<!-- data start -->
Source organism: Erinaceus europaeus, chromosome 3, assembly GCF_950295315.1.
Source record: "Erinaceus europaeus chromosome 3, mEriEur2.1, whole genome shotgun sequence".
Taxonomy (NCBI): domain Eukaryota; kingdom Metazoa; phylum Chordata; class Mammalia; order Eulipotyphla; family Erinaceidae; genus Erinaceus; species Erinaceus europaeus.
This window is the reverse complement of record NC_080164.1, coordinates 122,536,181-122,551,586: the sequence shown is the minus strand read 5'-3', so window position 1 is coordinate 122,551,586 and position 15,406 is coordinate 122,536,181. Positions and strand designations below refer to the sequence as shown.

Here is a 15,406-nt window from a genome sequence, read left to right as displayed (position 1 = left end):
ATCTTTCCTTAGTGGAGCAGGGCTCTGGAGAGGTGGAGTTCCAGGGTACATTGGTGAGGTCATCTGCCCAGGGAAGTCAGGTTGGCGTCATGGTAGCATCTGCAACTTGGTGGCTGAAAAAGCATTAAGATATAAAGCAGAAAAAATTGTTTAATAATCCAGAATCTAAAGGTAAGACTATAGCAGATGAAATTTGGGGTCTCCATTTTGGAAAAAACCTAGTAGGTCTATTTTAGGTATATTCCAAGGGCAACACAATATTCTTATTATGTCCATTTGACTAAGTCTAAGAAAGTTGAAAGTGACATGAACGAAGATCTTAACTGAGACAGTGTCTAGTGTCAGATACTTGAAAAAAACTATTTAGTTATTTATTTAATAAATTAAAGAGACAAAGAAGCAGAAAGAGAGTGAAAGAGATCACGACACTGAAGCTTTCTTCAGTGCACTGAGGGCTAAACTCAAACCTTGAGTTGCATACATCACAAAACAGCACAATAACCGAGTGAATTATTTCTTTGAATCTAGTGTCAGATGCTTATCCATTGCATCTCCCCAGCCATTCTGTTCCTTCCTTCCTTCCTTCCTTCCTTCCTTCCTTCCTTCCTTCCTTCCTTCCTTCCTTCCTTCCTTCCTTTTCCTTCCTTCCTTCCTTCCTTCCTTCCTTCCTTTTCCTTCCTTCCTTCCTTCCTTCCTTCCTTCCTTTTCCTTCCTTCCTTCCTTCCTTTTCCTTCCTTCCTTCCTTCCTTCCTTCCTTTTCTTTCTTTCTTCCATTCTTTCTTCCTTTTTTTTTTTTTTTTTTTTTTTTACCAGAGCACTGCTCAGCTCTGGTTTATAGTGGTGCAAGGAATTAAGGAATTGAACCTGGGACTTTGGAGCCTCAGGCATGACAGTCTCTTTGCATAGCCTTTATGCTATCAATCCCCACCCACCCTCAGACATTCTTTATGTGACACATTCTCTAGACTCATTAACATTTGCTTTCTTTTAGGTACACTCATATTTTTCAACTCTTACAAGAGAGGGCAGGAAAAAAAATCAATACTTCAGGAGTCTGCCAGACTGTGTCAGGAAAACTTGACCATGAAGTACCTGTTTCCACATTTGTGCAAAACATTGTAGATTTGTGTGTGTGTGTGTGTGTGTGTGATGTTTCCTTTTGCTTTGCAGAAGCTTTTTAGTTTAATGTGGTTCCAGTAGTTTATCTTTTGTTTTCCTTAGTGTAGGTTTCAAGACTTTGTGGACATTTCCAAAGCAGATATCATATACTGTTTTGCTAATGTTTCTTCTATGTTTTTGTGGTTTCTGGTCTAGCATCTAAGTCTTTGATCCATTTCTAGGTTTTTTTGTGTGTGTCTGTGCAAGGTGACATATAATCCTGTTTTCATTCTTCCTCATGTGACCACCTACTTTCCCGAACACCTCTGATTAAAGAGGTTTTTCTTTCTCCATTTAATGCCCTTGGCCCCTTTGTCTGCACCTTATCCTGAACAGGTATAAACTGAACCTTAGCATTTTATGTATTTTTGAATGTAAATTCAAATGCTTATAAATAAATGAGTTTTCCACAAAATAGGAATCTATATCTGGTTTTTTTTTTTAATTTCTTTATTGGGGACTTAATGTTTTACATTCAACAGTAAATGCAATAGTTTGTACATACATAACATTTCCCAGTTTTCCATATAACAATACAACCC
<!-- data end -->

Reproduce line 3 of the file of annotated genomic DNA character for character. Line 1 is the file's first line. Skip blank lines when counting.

Taxonomy (NCBI): domain Eukaryota; kingdom Metazoa; phylum Chordata; class Mammalia; order Eulipotyphla; family Erinaceidae; genus Erinaceus; species Erinaceus europaeus.